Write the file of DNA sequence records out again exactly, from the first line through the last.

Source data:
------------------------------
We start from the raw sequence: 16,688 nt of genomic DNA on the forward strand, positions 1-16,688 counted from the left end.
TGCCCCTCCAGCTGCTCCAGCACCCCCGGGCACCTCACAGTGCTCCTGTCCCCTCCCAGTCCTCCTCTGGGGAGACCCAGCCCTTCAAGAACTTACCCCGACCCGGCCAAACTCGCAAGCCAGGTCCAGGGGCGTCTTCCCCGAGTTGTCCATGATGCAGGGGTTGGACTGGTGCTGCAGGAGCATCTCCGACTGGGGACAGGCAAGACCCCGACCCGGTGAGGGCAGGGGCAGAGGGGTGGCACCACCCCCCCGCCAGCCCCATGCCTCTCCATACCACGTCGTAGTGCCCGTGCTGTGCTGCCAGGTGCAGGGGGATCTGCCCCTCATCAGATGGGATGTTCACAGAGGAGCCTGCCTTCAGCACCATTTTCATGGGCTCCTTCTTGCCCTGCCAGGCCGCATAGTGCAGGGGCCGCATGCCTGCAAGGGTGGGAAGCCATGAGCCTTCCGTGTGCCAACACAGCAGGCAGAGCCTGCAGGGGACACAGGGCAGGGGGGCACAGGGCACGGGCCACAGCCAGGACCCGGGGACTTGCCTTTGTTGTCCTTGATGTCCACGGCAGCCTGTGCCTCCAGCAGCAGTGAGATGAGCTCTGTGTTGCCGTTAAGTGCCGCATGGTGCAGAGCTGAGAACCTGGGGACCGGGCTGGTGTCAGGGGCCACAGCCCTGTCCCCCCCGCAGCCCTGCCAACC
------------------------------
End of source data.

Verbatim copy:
We start from the raw sequence: 16,688 nt of genomic DNA on the forward strand, positions 1-16,688 counted from the left end.
TGCCCCTCCAGCTGCTCCAGCACCCCCGGGCACCTCACAGTGCTCCTGTCCCCTCCCAGTCCTCCTCTGGGGAGACCCAGCCCTTCAAGAACTTACCCCGACCCGGCCAAACTCGCAAGCCAGGTCCAGGGGCGTCTTCCCCGAGTTGTCCATGATGCAGGGGTTGGACTGGTGCTGCAGGAGCATCTCCGACTGGGGACAGGCAAGACCCCGACCCGGTGAGGGCAGGGGCAGAGGGGTGGCACCACCCCCCCGCCAGCCCCATGCCTCTCCATACCACGTCGTAGTGCCCGTGCTGTGCTGCCAGGTGCAGGGGGATCTGCCCCTCATCAGATGGGATGTTCACAGAGGAGCCTGCCTTCAGCACCATTTTCATGGGCTCCTTCTTGCCCTGCCAGGCCGCATAGTGCAGGGGCCGCATGCCTGCAAGGGTGGGAAGCCATGAGCCTTCCGTGTGCCAACACAGCAGGCAGAGCCTGCAGGGGACACAGGGCAGGGGGGCACAGGGCACGGGCCACAGCCAGGACCCGGGGACTTGCCTTTGTTGTCCTTGATGTCCACGGCAGCCTGTGCCTCCAGCAGCAGTGAGATGAGCTCTGTGTTGCCGTTAAGTGCCGCATGGTGCAGAGCTGAGAACCTGGGGACCGGGCTGGTGTCAGGGGCCACAGCCCTGTCCCCCCCGCAGCCCTGCCAACC